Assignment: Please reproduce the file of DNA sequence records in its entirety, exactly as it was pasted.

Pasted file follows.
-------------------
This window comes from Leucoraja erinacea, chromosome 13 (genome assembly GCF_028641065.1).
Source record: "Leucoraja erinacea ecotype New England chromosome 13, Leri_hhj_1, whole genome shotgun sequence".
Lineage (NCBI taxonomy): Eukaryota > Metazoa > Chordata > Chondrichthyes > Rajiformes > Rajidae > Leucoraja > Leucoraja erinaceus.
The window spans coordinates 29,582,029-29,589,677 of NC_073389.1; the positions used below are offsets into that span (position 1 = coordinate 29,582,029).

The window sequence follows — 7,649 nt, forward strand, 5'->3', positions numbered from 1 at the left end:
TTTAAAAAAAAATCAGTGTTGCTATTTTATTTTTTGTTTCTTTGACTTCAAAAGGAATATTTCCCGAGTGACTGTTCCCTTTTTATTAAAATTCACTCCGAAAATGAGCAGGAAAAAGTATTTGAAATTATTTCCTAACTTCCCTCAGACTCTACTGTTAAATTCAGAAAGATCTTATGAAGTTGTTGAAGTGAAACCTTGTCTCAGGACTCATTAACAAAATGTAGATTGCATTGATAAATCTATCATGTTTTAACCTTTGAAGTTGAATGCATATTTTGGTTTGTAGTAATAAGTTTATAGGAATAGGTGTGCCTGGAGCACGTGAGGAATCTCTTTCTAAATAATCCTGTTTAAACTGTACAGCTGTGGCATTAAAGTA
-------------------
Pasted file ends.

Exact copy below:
This window comes from Leucoraja erinacea, chromosome 13 (genome assembly GCF_028641065.1).
Source record: "Leucoraja erinacea ecotype New England chromosome 13, Leri_hhj_1, whole genome shotgun sequence".
Lineage (NCBI taxonomy): Eukaryota > Metazoa > Chordata > Chondrichthyes > Rajiformes > Rajidae > Leucoraja > Leucoraja erinaceus.
The window spans coordinates 29,582,029-29,589,677 of NC_073389.1; the positions used below are offsets into that span (position 1 = coordinate 29,582,029).

The window sequence follows — 7,649 nt, forward strand, 5'->3', positions numbered from 1 at the left end:
TTTAAAAAAAAATCAGTGTTGCTATTTTATTTTTTGTTTCTTTGACTTCAAAAGGAATATTTCCCGAGTGACTGTTCCCTTTTTATTAAAATTCACTCCGAAAATGAGCAGGAAAAAGTATTTGAAATTATTTCCTAACTTCCCTCAGACTCTACTGTTAAATTCAGAAAGATCTTATGAAGTTGTTGAAGTGAAACCTTGTCTCAGGACTCATTAACAAAATGTAGATTGCATTGATAAATCTATCATGTTTTAACCTTTGAAGTTGAATGCATATTTTGGTTTGTAGTAATAAGTTTATAGGAATAGGTGTGCCTGGAGCACGTGAGGAATCTCTTTCTAAATAATCCTGTTTAAACTGTACAGCTGTGGCATTAAAGTA